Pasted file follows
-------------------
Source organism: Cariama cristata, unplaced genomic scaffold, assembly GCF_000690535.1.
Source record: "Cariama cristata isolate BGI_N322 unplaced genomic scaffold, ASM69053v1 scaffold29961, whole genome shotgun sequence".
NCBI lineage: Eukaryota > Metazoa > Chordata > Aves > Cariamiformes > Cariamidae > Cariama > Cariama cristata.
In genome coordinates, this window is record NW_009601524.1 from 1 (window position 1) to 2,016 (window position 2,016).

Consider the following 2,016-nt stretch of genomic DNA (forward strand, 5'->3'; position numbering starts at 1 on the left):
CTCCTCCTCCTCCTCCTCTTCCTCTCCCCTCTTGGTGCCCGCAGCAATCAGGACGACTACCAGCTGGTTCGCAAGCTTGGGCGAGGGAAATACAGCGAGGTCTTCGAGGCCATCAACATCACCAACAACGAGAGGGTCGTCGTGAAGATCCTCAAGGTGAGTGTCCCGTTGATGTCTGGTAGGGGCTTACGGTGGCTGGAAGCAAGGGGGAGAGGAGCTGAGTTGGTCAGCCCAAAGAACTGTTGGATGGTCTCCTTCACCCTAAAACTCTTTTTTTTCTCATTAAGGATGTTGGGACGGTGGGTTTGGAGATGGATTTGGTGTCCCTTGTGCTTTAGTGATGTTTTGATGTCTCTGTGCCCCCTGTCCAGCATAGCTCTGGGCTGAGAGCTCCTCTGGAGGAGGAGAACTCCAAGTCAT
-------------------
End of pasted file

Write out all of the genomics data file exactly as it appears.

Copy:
Source organism: Cariama cristata, unplaced genomic scaffold, assembly GCF_000690535.1.
Source record: "Cariama cristata isolate BGI_N322 unplaced genomic scaffold, ASM69053v1 scaffold29961, whole genome shotgun sequence".
NCBI lineage: Eukaryota > Metazoa > Chordata > Aves > Cariamiformes > Cariamidae > Cariama > Cariama cristata.
In genome coordinates, this window is record NW_009601524.1 from 1 (window position 1) to 2,016 (window position 2,016).

Consider the following 2,016-nt stretch of genomic DNA (forward strand, 5'->3'; position numbering starts at 1 on the left):
CTCCTCCTCCTCCTCCTCTTCCTCTCCCCTCTTGGTGCCCGCAGCAATCAGGACGACTACCAGCTGGTTCGCAAGCTTGGGCGAGGGAAATACAGCGAGGTCTTCGAGGCCATCAACATCACCAACAACGAGAGGGTCGTCGTGAAGATCCTCAAGGTGAGTGTCCCGTTGATGTCTGGTAGGGGCTTACGGTGGCTGGAAGCAAGGGGGAGAGGAGCTGAGTTGGTCAGCCCAAAGAACTGTTGGATGGTCTCCTTCACCCTAAAACTCTTTTTTTTCTCATTAAGGATGTTGGGACGGTGGGTTTGGAGATGGATTTGGTGTCCCTTGTGCTTTAGTGATGTTTTGATGTCTCTGTGCCCCCTGTCCAGCATAGCTCTGGGCTGAGAGCTCCTCTGGAGGAGGAGAACTCCAAGTCAT